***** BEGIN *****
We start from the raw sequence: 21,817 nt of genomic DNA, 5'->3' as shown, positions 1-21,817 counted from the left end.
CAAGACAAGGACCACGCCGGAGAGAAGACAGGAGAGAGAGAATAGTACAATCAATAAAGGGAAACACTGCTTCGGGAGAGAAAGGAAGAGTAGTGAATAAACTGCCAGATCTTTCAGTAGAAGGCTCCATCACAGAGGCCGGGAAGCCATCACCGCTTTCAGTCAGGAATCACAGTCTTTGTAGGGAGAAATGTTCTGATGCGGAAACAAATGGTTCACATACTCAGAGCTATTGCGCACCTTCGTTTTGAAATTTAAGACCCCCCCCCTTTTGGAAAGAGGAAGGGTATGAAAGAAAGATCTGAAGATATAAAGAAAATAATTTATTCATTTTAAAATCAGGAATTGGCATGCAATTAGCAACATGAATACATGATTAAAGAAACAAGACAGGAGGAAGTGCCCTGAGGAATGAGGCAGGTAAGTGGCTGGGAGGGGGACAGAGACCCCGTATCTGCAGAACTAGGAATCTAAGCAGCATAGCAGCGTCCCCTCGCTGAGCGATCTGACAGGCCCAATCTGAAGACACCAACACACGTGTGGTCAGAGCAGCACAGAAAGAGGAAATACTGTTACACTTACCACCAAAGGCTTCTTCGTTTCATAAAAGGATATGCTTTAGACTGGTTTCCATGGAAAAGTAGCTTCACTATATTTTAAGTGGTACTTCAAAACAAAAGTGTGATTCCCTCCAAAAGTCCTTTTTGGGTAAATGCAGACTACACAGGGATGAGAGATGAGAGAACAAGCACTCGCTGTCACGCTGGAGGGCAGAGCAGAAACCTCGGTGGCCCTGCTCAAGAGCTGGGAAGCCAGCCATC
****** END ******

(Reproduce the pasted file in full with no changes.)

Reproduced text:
We start from the raw sequence: 21,817 nt of genomic DNA, 5'->3' as shown, positions 1-21,817 counted from the left end.
CAAGACAAGGACCACGCCGGAGAGAAGACAGGAGAGAGAGAATAGTACAATCAATAAAGGGAAACACTGCTTCGGGAGAGAAAGGAAGAGTAGTGAATAAACTGCCAGATCTTTCAGTAGAAGGCTCCATCACAGAGGCCGGGAAGCCATCACCGCTTTCAGTCAGGAATCACAGTCTTTGTAGGGAGAAATGTTCTGATGCGGAAACAAATGGTTCACATACTCAGAGCTATTGCGCACCTTCGTTTTGAAATTTAAGACCCCCCCCCTTTTGGAAAGAGGAAGGGTATGAAAGAAAGATCTGAAGATATAAAGAAAATAATTTATTCATTTTAAAATCAGGAATTGGCATGCAATTAGCAACATGAATACATGATTAAAGAAACAAGACAGGAGGAAGTGCCCTGAGGAATGAGGCAGGTAAGTGGCTGGGAGGGGGACAGAGACCCCGTATCTGCAGAACTAGGAATCTAAGCAGCATAGCAGCGTCCCCTCGCTGAGCGATCTGACAGGCCCAATCTGAAGACACCAACACACGTGTGGTCAGAGCAGCACAGAAAGAGGAAATACTGTTACACTTACCACCAAAGGCTTCTTCGTTTCATAAAAGGATATGCTTTAGACTGGTTTCCATGGAAAAGTAGCTTCACTATATTTTAAGTGGTACTTCAAAACAAAAGTGTGATTCCCTCCAAAAGTCCTTTTTGGGTAAATGCAGACTACACAGGGATGAGAGATGAGAGAACAAGCACTCGCTGTCACGCTGGAGGGCAGAGCAGAAACCTCGGTGGCCCTGCTCAAGAGCTGGGAAGCCAGCCATC